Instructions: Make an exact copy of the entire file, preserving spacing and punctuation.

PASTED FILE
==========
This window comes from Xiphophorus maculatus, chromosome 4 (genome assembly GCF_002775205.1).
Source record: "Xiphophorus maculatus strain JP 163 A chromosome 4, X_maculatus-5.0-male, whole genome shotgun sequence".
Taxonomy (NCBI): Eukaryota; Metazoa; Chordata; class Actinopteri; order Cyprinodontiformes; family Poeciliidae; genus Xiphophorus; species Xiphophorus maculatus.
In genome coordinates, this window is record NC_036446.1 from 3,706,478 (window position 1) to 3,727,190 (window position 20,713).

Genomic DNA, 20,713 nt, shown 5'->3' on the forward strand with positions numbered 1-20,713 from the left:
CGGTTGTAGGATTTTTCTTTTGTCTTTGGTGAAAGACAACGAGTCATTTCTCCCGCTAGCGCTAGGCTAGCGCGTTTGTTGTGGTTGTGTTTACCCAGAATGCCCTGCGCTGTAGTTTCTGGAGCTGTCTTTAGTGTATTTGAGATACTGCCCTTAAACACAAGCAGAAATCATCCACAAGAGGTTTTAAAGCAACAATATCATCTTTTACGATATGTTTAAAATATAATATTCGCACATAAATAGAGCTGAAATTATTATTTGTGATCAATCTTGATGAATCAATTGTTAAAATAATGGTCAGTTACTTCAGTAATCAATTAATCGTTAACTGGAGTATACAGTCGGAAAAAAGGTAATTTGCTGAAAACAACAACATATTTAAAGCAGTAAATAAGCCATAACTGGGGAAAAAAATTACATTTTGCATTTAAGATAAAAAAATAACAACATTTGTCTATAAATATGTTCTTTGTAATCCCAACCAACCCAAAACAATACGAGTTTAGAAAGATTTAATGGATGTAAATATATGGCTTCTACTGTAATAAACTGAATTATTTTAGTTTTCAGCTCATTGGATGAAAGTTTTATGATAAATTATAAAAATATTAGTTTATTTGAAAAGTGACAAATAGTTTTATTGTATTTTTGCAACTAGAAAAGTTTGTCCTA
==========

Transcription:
This window comes from Xiphophorus maculatus, chromosome 4 (genome assembly GCF_002775205.1).
Source record: "Xiphophorus maculatus strain JP 163 A chromosome 4, X_maculatus-5.0-male, whole genome shotgun sequence".
Taxonomy (NCBI): Eukaryota; Metazoa; Chordata; class Actinopteri; order Cyprinodontiformes; family Poeciliidae; genus Xiphophorus; species Xiphophorus maculatus.
In genome coordinates, this window is record NC_036446.1 from 3,706,478 (window position 1) to 3,727,190 (window position 20,713).

Genomic DNA, 20,713 nt, shown 5'->3' on the forward strand with positions numbered 1-20,713 from the left:
CGGTTGTAGGATTTTTCTTTTGTCTTTGGTGAAAGACAACGAGTCATTTCTCCCGCTAGCGCTAGGCTAGCGCGTTTGTTGTGGTTGTGTTTACCCAGAATGCCCTGCGCTGTAGTTTCTGGAGCTGTCTTTAGTGTATTTGAGATACTGCCCTTAAACACAAGCAGAAATCATCCACAAGAGGTTTTAAAGCAACAATATCATCTTTTACGATATGTTTAAAATATAATATTCGCACATAAATAGAGCTGAAATTATTATTTGTGATCAATCTTGATGAATCAATTGTTAAAATAATGGTCAGTTACTTCAGTAATCAATTAATCGTTAACTGGAGTATACAGTCGGAAAAAAGGTAATTTGCTGAAAACAACAACATATTTAAAGCAGTAAATAAGCCATAACTGGGGAAAAAAATTACATTTTGCATTTAAGATAAAAAAATAACAACATTTGTCTATAAATATGTTCTTTGTAATCCCAACCAACCCAAAACAATACGAGTTTAGAAAGATTTAATGGATGTAAATATATGGCTTCTACTGTAATAAACTGAATTATTTTAGTTTTCAGCTCATTGGATGAAAGTTTTATGATAAATTATAAAAATATTAGTTTATTTGAAAAGTGACAAATAGTTTTATTGTATTTTTGCAACTAGAAAAGTTTGTCCTA